and they were all met. It's not very often you can say that. Benway has created a well-written and hilarious book that's also compulsively readable--I finished it in half a day. Each sister has her own unique personality--April's a bit of a control freak, May is sulky and sarcastic, and June's Ritalin-peppy--which is good because all too often in 2/3/4-person-narrated books the characters all sound kind of the same (I'm talking to you, you-know-who-you-are). The dialogue is always frenetically witty
(mild spoilers)

I didn't even look up from my computer. "Oh, he's just the best," I informed. "After we study together, we're gonna go to the soda fountain and share a malted. It'll be dreamy! What about you? Have you banged Julian yet?" (p. 115)
and all the characters--even the minor ones--are genuine. I can't praise this one enough. HIGHLY recommended.

(Another thing: some people may think of this one as a 'paranormal' book? It's not, not really. It's more a 'regular-girls-with-powers-that-ruin-their-lives-somewhat' book. EITHER WAY IT ROCKS.)

If you haven't already you must read Benway's debut Audrey, Wait! It's the epic as well.

Writing: 9/10
MC(s): 10/10
Other Characters: 9/10
Plot: 9/10
Ending: 9/10
Cover: 10/10

Overall Rating: 5 out of 5

Cover? 5 out of 5 - Love it. Seriously. I just . . . love it.

August 3, 2010
288 pages

Bought off, sorry, PREORDERED off

Saturday, July 17, 2010

My Heartbeat


(from flap)

Ellen loves Link and James. Her older brother and his best friend are the only company she ever wants. She knows they fight, but she makes it a policy never to take sides. She loves her brother, the math genius and track star. She is totally, madly in love with James, his face full of long eyelashes and hidden smiles. "When you grow out of it," James teases her, "you will break my heart." Ellen knows she"ll never outgrow it. She'll always love James just the way she"ll always love Link. Then someone at school asks if Link and James might be in love with each other. A simple question. Link refuses to discuss it. James refuses to stay friends with a boy so full of secrets. Ellen"s parents want Link to keep his secrets to himself, but Ellen wants to know who her brother really is. When is curiosity a betrayal? And if James says he loves her, isn't that just another way of saying he still loves Link? My Heartbeat is a fast, furious story in which a quirky triangle learns to change its shape and Ellen, at least, learns the limits of what you can ever know about whom you love.


My Heartbeat has the unfortunate distinction of being one of the, ah, least best books I read this year. Make no mistake--it is somewhat well-written. Freymann-Weyr is quite talented and I thoroughly enjoyed two of her other books: The Kings are Already Here and When I Was Older. My Heartbeat was a book I had very high expectations for (it is a Printz Honor book after all). Unfortunately, I just couldn't properly connect with it, plus a plethora of other things. The three parts:

1) It was boring. I felt much of the book lacked substance and Freymann-Weyr just didn't make me care about the characters--the exception being the scene with the bribe: it was the one truly amazing scene in the whole book!--so that when the book eventually wound down to its (weak) climax and conclusion I was relieved.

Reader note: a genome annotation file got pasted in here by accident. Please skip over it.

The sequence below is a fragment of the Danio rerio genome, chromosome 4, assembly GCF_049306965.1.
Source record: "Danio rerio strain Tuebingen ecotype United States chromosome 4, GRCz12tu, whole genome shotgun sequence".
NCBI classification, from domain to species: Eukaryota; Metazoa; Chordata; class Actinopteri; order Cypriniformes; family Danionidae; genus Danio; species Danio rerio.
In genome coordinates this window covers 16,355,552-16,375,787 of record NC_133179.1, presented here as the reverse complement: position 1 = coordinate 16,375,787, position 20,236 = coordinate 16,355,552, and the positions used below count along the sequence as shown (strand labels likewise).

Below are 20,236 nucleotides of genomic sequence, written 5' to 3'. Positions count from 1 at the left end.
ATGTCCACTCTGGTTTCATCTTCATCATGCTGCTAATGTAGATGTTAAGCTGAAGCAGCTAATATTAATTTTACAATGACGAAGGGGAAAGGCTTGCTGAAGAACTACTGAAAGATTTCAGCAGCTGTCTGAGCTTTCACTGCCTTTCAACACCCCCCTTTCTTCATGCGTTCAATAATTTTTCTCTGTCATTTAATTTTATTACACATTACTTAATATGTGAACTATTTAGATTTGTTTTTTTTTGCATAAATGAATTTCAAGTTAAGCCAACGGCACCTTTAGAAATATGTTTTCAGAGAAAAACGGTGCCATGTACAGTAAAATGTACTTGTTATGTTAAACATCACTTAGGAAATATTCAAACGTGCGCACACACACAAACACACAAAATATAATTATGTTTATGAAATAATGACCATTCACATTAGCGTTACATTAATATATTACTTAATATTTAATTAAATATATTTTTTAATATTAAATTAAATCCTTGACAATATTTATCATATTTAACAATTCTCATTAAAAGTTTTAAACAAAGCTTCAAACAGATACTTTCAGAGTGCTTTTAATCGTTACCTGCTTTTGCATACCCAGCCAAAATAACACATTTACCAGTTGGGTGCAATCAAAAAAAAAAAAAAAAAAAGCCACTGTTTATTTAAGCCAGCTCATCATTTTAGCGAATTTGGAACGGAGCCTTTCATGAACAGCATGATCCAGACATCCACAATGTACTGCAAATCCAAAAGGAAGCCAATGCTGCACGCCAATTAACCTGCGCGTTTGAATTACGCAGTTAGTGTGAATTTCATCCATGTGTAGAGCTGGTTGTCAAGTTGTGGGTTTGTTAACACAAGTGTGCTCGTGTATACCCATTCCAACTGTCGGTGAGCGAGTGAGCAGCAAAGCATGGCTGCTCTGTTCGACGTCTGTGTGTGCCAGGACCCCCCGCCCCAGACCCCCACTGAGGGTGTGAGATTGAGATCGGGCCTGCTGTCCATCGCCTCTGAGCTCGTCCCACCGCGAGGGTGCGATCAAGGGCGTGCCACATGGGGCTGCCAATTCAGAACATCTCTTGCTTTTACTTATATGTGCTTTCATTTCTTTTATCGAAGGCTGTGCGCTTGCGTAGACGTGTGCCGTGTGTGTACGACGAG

2) The characters spoke unrealistically. Ellen thought like a 34-year-old for much of the book; sometimes when used sparingly this effect works (I've only seen it done once and that was a stretch) but not here. James, Link, Ellen, even the parents were unrealistic. Some minor characters like Adena and Polly seemed realistic but also flat, 2-D and pretty much...bleh.

The whole book was 'bleh,' really.

3) The sex was completely unneccessary. Just saying. I mean, it just . . . didn't add much to the book.

Verdict? My Heartbeat could've been really good. There were a few passages that were truly well-written. But ultimately, the book just dragged. On and on and on and on. And when you can say that about a 154-page book, that's a whole new kind of sad.

Well, then you're obviously not me. In all seriousness, I would heartily recommend the other books by this author I've read (When I Was Older and The Kings are Already Here) whether you liked this book or not. Both are excellent books.

Writing: 7/10
MC: 3/10
Other Characters: 4/10
Plot: 5/10
Ending: 3/10
Cover: 2/10

Overall Rating: 2.5 out of 5

Cover? 1 out of 5 - I'm just going to say it outright: THIS COVER SCARES ME.

Houghton Mifflin
April 29, 2002
160 pages

Checked out from library.

God Is In the Pancakes

(note: I received this book as part of 1 Arc Tours.)


(description from ARC)

No one is more surprised than fifteen-year-old Grace Manning herself that she likes her job in the local nursing home. But that has everything to do with her relationship with one of the residents, Mr. Sands, an ex-Marine with Lou Gehrig's disease. He keeps up with Grace's witty banter, teaches her to play poker, allows her to give him a mohawk, acts as a father figure . . . and one day, cheerfully asks her to help him die. Grace tries to avoid the wrenching decision, first by praying for a miracle, and then by stuffing herself with pancakes. Soon she's running away from all feelings, including the new ones she has for her best friend, Eric, who suddenly seems to have a lot of female admirers. But Mr. Sands continues to get worse, and Grace knows this decision is too important to ignore . . .


First off: I mentioned it once, but I probably need to mention again that I received this book as part of the site 1 ARC Tours, where ARCs are sent around to different people and then back to the owner . . . well, just click on the link if you want to know more. Anyways, I received the book 7/10 and really need to mail it today but first I need to find a box or something because I don't think I can afford one of those bubble mailers . . . okay, rambling. On to the book.

God is in the Pancakes starts off with a jolt. The plot is set up in the first chapter, which was a bit refreshing after reading quite a few "oh, let's follow our boring characters through a whole day of, er, exploits"-type books. Like most of my reviews this one is split into 3 parts:


I cannot stress how important this is. When a would've-been-good-(or at least mediocre) book drags on and on, it can really make the book a lot less good (or mediocre). God is in the Pancakes moves at a quick pace and does not suffer for it.